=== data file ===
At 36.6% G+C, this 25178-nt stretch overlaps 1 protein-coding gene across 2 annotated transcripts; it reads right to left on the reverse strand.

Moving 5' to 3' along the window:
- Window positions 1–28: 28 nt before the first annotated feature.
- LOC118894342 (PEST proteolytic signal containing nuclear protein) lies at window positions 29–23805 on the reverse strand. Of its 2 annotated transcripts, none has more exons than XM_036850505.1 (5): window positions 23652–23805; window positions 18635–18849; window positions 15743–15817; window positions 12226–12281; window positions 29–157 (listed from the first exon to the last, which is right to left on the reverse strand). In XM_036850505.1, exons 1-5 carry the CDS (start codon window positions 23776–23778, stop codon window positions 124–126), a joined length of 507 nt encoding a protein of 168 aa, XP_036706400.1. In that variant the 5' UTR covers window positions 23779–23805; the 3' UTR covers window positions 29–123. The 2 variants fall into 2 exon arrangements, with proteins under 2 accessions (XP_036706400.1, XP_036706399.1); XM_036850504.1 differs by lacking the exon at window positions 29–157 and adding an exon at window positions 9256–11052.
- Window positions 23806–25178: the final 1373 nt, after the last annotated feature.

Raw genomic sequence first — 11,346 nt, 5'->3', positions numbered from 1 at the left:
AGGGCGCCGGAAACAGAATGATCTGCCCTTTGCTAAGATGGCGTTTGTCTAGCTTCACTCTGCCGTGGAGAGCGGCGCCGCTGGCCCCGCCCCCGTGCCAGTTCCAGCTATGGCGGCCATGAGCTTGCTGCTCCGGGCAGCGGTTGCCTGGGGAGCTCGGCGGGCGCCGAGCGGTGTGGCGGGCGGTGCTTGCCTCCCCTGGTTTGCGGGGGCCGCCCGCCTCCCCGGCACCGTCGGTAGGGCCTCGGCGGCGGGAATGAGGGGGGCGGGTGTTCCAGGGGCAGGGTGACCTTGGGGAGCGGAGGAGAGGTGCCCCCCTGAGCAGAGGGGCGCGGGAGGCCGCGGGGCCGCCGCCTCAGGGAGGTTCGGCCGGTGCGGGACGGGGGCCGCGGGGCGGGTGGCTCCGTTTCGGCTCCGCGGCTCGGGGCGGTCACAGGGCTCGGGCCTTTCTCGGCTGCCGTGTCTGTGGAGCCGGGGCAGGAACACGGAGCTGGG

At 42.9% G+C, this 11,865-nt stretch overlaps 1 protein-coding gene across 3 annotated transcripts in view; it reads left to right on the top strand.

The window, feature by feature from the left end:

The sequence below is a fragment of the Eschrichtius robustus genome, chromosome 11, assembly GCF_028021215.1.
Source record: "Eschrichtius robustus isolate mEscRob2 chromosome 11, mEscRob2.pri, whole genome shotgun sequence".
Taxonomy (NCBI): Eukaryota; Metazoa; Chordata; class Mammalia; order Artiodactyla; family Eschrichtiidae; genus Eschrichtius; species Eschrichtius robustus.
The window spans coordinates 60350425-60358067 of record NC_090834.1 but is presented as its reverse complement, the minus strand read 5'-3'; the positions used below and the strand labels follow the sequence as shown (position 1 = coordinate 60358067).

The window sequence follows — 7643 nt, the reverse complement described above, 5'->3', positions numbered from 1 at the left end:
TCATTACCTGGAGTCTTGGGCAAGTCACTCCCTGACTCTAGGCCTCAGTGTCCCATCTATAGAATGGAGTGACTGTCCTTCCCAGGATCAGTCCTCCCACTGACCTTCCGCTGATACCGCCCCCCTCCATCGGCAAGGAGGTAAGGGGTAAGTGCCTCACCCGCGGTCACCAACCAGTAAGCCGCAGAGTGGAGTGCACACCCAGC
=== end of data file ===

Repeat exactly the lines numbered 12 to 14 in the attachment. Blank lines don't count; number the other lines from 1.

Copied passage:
Taxonomy (NCBI): Eukaryota; Metazoa; Chordata; class Mammalia; order Artiodactyla; family Eschrichtiidae; genus Eschrichtius; species Eschrichtius robustus.
The window spans coordinates 60350425-60358067 of record NC_090834.1 but is presented as its reverse complement, the minus strand read 5'-3'; the positions used below and the strand labels follow the sequence as shown (position 1 = coordinate 60358067).

The window sequence follows — 7643 nt, the reverse complement described above, 5'->3', positions numbered from 1 at the left end: